Kristof cannot run for Oregon governor, Supreme Court rules
The Oregon Supreme Court ruled on Thursday, Feb. 17, that former New York Times columnist Nick Kristof is not eligible to run for governor.
The court posted a ruling on its website around 8 a.m. that said Kristof does not meet the residency requirement in the Oregon Constitution. The state constitution says candidates for governor must be a resident of the state for three year before the election they could win.
The court upheld a January ruling by Secretary of State Shemia Fagan that Kristof did not meet Oregon's requirement to have lived in the state since November 2019. The election is November 2022.
Justices agreed with Fagan's reading of the law, finding that her concept of resident was in line with historical interpretations, including a residency requirement for president in the U.S. Constitution.
"In the 19th century and in the context of political rights — and election-related rights in particular — 'residence' meant 'domicile,' the one place where a person has established his or her permanent abode," the court ruled.
Kristof issued a statement saying he accepts the ruling and will not challenge it.
"In today's opinion, the Supreme Court suggested I could petition for reconsideration or pursue unaddressed issues in federal court, but I respect the court's decision and will not pursue this further," said Kristof, who promised he will remain in Oregon and continue working to solve the state's problems.
"Oregon is in a moment of crisis and it affects all of us. And far too many of our families and friends are left to struggle with the impact of those choices on their own because our political system believes their problems are too difficult to take on."
Kristof has also scheduled a press conference for 10 a.m. Fagan has scheduled a press conference for 11 a.m.
The hotly anticipated ruling comes after months of back and forth between Kristof's campaign and state officials, who argued that because Kristof lived in New York and voted in New York elections as recently as 2020, he could not claim residency. Kristof's attorneys argued that he was raised in Oregon, considers the state his home, and only moved out for education and employment.
The constitution and state law do not define the term "resident," and the issue has never been fully litigated.
Kristof appealed Fagan's ruling to the Supreme Court, arguing, among other things, that the Marion County Circuit Court ruled in 1974 that state Rep. Bill Wyatt was eligible to run for his northern Oregon Coast seat despite registering and voting in Eugene while attending the University of Oregon earlier. Then-Oregon Secretary of State Clay Myers did not appeal the ruling.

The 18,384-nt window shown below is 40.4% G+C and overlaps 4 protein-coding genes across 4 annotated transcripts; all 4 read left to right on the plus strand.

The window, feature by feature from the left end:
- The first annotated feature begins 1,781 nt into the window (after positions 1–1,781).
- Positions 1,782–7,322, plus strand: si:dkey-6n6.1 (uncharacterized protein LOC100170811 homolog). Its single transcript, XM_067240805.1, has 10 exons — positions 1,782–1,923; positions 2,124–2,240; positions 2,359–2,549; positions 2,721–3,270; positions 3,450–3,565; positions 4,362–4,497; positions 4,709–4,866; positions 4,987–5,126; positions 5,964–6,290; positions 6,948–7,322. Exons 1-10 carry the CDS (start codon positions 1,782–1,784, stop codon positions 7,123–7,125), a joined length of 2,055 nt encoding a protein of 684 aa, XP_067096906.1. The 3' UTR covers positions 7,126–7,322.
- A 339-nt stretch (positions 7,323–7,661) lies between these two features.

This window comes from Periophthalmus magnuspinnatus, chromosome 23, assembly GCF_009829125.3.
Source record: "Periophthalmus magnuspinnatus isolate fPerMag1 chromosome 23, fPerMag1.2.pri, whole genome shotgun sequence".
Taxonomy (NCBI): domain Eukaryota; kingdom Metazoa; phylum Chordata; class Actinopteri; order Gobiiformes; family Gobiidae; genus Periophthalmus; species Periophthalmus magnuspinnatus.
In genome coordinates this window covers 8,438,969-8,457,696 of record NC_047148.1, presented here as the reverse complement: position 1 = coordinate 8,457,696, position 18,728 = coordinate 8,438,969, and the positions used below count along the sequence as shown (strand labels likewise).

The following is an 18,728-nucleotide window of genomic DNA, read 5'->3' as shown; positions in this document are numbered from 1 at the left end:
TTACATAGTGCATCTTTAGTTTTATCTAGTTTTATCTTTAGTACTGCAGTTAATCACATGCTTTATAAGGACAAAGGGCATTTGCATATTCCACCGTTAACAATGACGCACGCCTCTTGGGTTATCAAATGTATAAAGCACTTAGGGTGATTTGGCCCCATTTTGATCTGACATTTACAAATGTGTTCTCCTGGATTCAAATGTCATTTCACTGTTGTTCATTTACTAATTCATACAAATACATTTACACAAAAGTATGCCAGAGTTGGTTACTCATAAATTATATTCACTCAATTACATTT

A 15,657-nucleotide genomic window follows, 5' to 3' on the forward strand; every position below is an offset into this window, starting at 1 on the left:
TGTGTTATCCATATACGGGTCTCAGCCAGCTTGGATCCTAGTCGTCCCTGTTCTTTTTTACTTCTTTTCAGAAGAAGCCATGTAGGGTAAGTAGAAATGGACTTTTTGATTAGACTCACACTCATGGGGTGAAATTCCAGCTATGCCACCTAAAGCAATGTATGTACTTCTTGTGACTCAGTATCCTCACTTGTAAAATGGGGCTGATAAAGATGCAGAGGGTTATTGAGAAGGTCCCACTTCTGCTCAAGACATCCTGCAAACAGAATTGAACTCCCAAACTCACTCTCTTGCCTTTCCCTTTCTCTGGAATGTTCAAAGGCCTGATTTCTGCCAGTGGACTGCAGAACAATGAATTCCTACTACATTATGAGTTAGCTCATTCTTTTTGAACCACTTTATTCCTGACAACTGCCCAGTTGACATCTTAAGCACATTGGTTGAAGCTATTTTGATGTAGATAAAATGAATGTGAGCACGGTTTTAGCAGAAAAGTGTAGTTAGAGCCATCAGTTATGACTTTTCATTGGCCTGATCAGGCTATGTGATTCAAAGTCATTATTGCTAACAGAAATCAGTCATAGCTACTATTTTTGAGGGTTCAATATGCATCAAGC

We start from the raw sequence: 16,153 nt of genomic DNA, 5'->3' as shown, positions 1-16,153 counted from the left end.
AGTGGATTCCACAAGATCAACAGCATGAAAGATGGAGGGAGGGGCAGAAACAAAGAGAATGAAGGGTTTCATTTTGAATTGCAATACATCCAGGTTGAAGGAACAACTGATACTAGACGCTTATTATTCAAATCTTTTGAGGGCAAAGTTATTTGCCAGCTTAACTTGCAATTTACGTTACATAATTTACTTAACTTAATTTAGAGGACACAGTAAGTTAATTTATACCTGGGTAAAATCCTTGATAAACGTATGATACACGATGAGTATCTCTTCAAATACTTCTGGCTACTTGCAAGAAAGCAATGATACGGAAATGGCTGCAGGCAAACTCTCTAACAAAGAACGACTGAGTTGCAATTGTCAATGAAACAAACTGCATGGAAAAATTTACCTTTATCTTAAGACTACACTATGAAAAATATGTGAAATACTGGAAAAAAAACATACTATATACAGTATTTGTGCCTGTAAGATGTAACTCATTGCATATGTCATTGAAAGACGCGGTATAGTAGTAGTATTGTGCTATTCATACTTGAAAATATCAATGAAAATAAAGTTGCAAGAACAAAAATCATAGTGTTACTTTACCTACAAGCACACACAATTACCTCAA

The Oregon Department of Justice, representing Fagan, responded with a filing on Jan. 20 that argued the "text, context and history" of the constitutional requirement indicated that "resident within" means "a person must have been domiciled in Oregon during that period" and that a person "can only have one domicile at any given time."
"Although (Kristof) lived in Oregon beginning at age 12 and until he left for college, and he continues to have ties here, his conduct shows that he was domiciled in New York — not Oregon — until at least December 2020," the state's brief continued.
Kristof's campaign had responded that "resident" is more a matter of intent that is not limited by technicalities like driver's licenses and voter registrations.
"The Oregon Constitution has room enough to accommodate the lives of real people like Kristof. He has been a resident of the state for many years, his ties to Oregon are deep and abiding, and voters — not elections officials — should decide his suitability to be governor," Kristof's lawyers said in the Jan. 26 filing.
The court decision has both short- and long-term implications.
Kristof has raised nearly $2.75 million in cash and in-kind contributions, far more than any other Democrat in the race, including State Treasurer Tobias Read and former Oregon House Speaker Tina Kotek, who resigned her North Portland seat to run for governor.
The secretary of state's office has said Kristof can keep the contributions and spend them as he chooses. Read and Kotek are now the clear Democratic frontrunners in the 2022 race, however.
Both Read and Kotek acknowledged the court ruling Thursday morning in conciliatory statements.
"While Nick Kristof will not be on the ballot, he helped shape the Democratic primary conversation, drawing attention to policies that are failing too many Oregonians," read in part a statement from Read's campaign manager, Jessica LaVigne. "He spoke passionately about the need to address homelessness and the lack of opportunity in rural Oregon. We welcome his supporters to join our team, because we share many of the same priorities and views."
From her official campaign account, Kotek tweeted, "Nick Kristof has long written about pressing issues facing Oregonians and his voice will continue to be important as we tackle Oregon's biggest issues. I look forward to working with him as a fellow Democrat."
Kristof's position that he ought to be given ballot access had been supported by former Oregon secretaries of state who recommended a broad reading of the term resident. It was opposed by a group of politically active Oregon women of color who accuse Kristof of using his white male privilege to qualify for the ballot. Several of them have endorsed Kotek.
It was not immediately clear how the ruling will affect Oregon voters who have more than one home.
Editor's note: This story has been updated with more details and quotes regarding the Thursday, Feb. 17, court decision upholding Nick Kristof's disqualification from the May 2022 primary ballot.
You count on us to stay informed and we depend on you to fund our efforts. Quality local journalism takes time and money. Please support us to protect the future of community journalism.